palpitate

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palpitate

[pal′pitāt]
Etymology: L, palpitare, to flutter
to pulsate rapidly, as in the unusually fast beating of the heart under various conditions of stress and in certain heart problems.

pal·pi·tate

(pal'pi-tāt)
1. To beat with excessive rapidity; throb, as in the rapid beating of the heart during periods of stress or specified heart conditions.
2. To move with a slight tremulous motion; tremble, shake, or quiver.
[L. palpito, to pulsate]

palpitate

(păl′pĭ-tāt) [L. palpitatus, throbbing]
1. To cause to throb.
2. To throb or beat intensely or rapidly, usually said of the heart.
References in classic literature ?
She was a part of that involuntary, palpitating life, and could neither look out on it from her luxurious shelter as a mere spectator, nor hide her eyes in selfish complaining.
At such times she cocked both triggers of the gun, prepared to meet him with leaden death if he should burst loose, herself trembling and palpitating and dizzy from the tension and shock.
But what a different creature was this fierce-eyed demon, palpitating with life and vigor, glossy of coat, alert, growling, magnificent, from the dingy, moth-eaten replicas beneath their glass cases in the stuffy halls of our public museums.
He was closely followed by an inspector in uniform, and by the still palpitating Thaddeus Sholto.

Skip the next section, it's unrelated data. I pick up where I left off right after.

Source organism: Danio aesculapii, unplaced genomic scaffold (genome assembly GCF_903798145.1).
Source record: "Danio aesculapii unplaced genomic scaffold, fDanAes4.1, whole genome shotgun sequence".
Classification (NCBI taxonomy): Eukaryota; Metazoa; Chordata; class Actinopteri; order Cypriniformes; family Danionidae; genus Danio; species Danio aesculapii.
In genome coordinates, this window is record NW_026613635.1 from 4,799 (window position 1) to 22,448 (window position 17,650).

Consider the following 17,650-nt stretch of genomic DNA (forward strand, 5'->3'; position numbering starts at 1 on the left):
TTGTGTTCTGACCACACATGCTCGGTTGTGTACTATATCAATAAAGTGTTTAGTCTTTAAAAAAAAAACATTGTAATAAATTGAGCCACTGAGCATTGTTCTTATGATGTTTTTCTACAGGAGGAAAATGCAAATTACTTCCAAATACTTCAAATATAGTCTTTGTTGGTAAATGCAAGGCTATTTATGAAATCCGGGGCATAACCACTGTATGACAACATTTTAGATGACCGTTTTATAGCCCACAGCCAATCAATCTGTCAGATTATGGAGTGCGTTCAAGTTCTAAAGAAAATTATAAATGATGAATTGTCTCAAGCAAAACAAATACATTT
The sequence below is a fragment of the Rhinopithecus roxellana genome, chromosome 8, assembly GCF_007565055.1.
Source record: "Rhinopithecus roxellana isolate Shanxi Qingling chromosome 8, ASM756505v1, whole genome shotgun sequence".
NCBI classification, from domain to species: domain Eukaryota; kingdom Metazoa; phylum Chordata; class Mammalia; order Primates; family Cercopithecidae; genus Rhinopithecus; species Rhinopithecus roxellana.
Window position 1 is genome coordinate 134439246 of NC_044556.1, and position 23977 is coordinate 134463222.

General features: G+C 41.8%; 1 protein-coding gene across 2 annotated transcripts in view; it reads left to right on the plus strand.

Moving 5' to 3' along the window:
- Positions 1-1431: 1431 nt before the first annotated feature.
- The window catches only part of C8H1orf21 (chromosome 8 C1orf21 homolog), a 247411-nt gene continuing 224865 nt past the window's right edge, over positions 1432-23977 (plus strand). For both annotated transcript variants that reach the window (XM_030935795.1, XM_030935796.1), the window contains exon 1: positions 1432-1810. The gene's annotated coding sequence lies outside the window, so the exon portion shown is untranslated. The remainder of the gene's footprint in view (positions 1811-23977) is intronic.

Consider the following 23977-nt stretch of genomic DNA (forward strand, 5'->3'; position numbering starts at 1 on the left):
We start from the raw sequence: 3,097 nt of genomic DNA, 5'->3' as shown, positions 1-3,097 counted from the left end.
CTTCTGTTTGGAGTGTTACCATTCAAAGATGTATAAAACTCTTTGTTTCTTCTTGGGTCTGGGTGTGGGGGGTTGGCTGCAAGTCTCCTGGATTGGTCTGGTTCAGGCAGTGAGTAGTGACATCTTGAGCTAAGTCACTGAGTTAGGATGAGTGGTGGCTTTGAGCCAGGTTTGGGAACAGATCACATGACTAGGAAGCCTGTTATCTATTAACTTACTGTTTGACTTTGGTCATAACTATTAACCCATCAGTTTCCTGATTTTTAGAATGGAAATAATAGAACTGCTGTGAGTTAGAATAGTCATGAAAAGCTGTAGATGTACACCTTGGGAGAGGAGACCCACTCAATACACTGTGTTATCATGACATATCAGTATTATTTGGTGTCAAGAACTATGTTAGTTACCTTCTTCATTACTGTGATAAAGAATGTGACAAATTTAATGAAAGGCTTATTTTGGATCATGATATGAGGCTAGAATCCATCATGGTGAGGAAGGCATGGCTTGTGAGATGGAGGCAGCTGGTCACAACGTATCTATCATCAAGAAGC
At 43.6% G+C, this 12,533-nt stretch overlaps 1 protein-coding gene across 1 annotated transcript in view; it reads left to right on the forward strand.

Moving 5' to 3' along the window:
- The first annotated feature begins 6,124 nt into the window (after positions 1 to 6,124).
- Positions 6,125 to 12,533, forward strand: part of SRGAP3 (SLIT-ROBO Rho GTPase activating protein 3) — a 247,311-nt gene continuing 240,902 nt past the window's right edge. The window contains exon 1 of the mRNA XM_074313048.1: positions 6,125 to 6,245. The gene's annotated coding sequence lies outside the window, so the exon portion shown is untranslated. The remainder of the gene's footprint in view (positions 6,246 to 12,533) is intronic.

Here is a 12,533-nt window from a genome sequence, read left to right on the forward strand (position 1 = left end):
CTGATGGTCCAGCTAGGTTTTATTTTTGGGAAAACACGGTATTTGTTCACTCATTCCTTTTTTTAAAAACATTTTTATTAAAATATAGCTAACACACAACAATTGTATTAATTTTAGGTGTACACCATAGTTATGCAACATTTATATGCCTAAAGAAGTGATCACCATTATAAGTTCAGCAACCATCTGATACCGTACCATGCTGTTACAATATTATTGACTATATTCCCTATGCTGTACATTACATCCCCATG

No other poetry is crowded in the same way as his with pictures glorious and delicate in form, light, and color, or is more musically palpitating with the delight which they create.
You do not complain, but I see - and feel - and know that you are miserable - and must remain so as long as you keep those walls of impenetrable ice about your still warm and palpitating heart; and I am miserable, too.
Silently they waited and presently were rewarded by the sight of a mighty tusker carrying an amount of ivory in his long tusks that set their greedy hearts to palpitating.
Yet, palpitating and real, shimmering in the sun-flashed dust of ten thousand hoofs, she saw pass, from East to West, across a continent, the great hegira of the land-hungry Anglo-Saxon.
In her grey frock, palpitating with life, generous of form, olympian and simple, she was in deed the siren to fascinate that dark navigator, this ruthless lover of the five senses.
Girl number twenty stopped then, palpitating, and made him a curtsey.
That she went to the ripped-up window in the little room by the street door to connect her palpitating heart, through the glass, with living things beyond and outside the haunted house.
There the boy remained, with a palpitating heart, for half an hour.